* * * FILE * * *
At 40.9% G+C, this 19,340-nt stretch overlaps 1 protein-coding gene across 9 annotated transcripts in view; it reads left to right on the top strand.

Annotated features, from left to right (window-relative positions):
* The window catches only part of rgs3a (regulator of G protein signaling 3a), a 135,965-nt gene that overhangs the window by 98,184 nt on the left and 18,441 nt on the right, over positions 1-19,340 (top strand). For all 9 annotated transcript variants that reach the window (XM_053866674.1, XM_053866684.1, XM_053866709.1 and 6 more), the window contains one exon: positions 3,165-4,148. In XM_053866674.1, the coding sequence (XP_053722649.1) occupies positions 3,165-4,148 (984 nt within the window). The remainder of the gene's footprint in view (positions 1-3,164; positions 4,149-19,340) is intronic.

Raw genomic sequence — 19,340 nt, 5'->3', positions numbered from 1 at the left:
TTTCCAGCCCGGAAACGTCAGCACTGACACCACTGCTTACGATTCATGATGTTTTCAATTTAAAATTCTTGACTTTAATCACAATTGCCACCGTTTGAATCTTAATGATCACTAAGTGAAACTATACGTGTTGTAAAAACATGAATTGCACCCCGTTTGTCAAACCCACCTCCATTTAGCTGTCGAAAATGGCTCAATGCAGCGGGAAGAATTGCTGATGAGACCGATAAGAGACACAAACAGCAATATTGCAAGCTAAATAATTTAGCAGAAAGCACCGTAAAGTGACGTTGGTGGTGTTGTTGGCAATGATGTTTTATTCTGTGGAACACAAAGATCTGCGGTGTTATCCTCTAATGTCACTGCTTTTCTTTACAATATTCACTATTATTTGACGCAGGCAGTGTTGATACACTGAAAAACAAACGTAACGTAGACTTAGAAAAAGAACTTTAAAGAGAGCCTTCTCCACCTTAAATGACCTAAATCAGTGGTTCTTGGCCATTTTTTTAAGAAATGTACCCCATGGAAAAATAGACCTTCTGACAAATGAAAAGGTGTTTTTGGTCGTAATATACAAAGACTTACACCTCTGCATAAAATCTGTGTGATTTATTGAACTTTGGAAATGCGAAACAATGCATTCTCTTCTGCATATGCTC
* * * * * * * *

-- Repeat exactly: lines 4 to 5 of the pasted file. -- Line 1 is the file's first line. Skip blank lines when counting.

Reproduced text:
Raw genomic sequence — 19,340 nt, 5'->3', positions numbered from 1 at the left:
TTTCCAGCCCGGAAACGTCAGCACTGACACCACTGCTTACGATTCATGATGTTTTCAATTTAAAATTCTTGACTTTAATCACAATTGCCACCGTTTGAATCTTAATGATCACTAAGTGAAACTATACGTGTTGTAAAAACATGAATTGCACCCCGTTTGTCAAACCCACCTCCATTTAGCTGTCGAAAATGGCTCAATGCAGCGGGAAGAATTGCTGATGAGACCGATAAGAGACACAAACAGCAATATTGCAAGCTAAATAATTTAGCAGAAAGCACCGTAAAGTGACGTTGGTGGTGTTGTTGGCAATGATGTTTTATTCTGTGGAACACAAAGATCTGCGGTGTTATCCTCTAATGTCACTGCTTTTCTTTACAATATTCACTATTATTTGACGCAGGCAGTGTTGATACACTGAAAAACAAACGTAACGTAGACTTAGAAAAAGAACTTTAAAGAGAGCCTTCTCCACCTTAAATGACCTAAATCAGTGGTTCTTGGCCATTTTTTTAAGAAATGTACCCCATGGAAAAATAGACCTTCTGACAAATGAAAAGGTGTTTTTGGTCGTAATATACAAAGACTTACACCTCTGCATAAAATCTGTGTGATTTATTGAACTTTGGAAATGCGAAACAATGCATTCTCTTCTGCATATGCTC